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Discussion Starter · #1 ·
One of the many unique features of our sport is that the targets are of four different shapes, all asymetrical. Does anybody have any tips they'd be willing to share about different approaches to different targets? Maybe this is really basic stuff but I've been slow to develop a plan I can stick with.
I know it's important to find a point on the target, either imagined or an appropriately located paint chip. Let's assume flawlessly painted targets. Where should that point be?
I tend to look for a spot a little above center on the chicken, where it's wider, and approach from below. Lately my misses have been over the top.
I try for the tallest part of the pig, under the hump and over the front leg. I try to pretend that aiming area is round and funnel the sight into the center of it. Most of the misses seem to slip under the jaw.
The turkey loses height rapidly as the shot slips tailside. I've been trying to settle the dot just behind the neck at the top edge of the body and break the shot as the rifle settles slightly lower.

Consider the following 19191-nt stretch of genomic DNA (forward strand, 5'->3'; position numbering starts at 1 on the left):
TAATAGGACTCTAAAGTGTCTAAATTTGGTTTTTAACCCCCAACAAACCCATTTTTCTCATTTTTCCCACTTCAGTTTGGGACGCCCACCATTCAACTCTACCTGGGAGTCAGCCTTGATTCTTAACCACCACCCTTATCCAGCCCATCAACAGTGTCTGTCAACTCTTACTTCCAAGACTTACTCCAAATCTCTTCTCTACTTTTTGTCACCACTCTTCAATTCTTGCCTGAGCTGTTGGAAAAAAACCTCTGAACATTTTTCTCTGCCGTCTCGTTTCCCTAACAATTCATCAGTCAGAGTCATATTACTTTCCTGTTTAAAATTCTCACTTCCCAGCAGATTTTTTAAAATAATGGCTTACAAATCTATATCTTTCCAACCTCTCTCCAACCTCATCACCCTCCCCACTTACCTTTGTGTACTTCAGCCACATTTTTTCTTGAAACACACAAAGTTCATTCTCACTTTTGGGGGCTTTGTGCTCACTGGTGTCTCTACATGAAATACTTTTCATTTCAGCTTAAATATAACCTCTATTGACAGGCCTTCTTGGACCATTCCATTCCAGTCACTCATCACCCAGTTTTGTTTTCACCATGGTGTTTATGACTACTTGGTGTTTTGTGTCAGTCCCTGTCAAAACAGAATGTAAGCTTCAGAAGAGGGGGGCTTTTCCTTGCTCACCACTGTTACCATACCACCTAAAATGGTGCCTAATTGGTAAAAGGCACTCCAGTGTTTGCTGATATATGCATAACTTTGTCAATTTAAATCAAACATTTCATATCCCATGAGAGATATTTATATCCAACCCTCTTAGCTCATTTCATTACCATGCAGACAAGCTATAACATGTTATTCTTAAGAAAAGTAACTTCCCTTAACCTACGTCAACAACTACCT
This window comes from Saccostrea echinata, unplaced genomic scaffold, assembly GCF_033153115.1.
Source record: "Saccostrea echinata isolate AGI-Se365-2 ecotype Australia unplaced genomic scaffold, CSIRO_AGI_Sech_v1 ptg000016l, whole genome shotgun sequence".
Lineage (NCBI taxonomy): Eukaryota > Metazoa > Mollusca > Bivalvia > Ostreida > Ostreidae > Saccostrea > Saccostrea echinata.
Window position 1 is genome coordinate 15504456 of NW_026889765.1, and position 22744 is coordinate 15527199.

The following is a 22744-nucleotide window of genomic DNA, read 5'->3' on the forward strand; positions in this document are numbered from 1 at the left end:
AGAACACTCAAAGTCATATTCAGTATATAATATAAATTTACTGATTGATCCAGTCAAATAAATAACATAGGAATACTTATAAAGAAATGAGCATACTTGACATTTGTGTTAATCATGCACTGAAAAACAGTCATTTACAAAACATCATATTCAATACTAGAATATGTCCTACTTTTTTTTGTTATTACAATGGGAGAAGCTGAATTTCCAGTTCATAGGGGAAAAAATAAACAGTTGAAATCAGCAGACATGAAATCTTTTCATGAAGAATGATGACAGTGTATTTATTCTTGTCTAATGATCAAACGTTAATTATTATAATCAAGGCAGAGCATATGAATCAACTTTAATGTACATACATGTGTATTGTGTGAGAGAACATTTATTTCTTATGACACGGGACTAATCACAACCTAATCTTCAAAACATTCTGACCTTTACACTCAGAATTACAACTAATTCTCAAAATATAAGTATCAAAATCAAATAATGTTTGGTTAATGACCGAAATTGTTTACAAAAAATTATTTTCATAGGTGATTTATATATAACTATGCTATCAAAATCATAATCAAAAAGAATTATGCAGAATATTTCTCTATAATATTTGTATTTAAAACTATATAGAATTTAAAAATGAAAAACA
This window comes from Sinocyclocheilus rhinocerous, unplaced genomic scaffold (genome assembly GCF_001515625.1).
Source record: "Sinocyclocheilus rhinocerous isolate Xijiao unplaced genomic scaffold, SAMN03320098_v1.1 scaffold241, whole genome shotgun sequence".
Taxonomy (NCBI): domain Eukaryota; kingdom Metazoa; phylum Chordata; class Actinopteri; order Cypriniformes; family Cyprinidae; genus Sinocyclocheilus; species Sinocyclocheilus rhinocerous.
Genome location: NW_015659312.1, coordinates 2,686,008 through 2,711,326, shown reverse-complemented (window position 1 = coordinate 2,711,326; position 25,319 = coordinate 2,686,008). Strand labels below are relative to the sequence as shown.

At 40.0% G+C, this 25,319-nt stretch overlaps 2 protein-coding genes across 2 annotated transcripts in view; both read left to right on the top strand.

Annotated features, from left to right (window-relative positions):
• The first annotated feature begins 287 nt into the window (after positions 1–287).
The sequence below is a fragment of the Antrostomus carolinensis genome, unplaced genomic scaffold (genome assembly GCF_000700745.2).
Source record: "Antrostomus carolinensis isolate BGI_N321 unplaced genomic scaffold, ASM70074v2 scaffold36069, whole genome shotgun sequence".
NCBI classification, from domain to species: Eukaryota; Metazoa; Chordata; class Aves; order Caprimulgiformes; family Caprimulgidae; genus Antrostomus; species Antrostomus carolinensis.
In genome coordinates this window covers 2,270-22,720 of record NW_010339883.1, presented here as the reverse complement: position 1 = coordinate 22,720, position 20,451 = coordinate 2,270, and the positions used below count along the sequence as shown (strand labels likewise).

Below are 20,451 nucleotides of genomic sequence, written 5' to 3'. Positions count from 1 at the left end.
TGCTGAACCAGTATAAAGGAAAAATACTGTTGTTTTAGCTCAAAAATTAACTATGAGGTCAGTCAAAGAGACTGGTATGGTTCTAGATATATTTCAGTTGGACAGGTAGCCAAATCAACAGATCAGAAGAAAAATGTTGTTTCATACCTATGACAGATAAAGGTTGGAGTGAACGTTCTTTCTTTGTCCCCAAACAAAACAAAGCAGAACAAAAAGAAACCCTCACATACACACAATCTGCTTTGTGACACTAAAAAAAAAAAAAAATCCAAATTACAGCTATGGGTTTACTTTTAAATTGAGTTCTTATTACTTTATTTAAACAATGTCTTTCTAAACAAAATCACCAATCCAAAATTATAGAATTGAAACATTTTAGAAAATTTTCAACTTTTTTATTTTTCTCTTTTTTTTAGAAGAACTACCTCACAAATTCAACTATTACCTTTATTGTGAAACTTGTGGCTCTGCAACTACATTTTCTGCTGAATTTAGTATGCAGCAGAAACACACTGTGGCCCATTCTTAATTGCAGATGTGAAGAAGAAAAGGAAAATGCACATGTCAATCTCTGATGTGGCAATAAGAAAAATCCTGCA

The ram has plenty of length but is hurting for elevation. I've been trying for just behind the shoulder, somewhat headside of center thinking, perhaps, that some bad shots will catch the horns or the front leg. Can't be good to plan for bad shots. Maybe I should be working on an approach-break as the dot swings in from the front.
Anybody feel moved to help me out? Thanks in advance.
 

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Ajj, assuming you are right handed were do you hold the rifle with your left hand – a close hold or a long hold? Are you able to hold on the targets and if so how long for? Are you talking rimfire, centrefire, air or all of them?
 

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Discussion Starter · #3 ·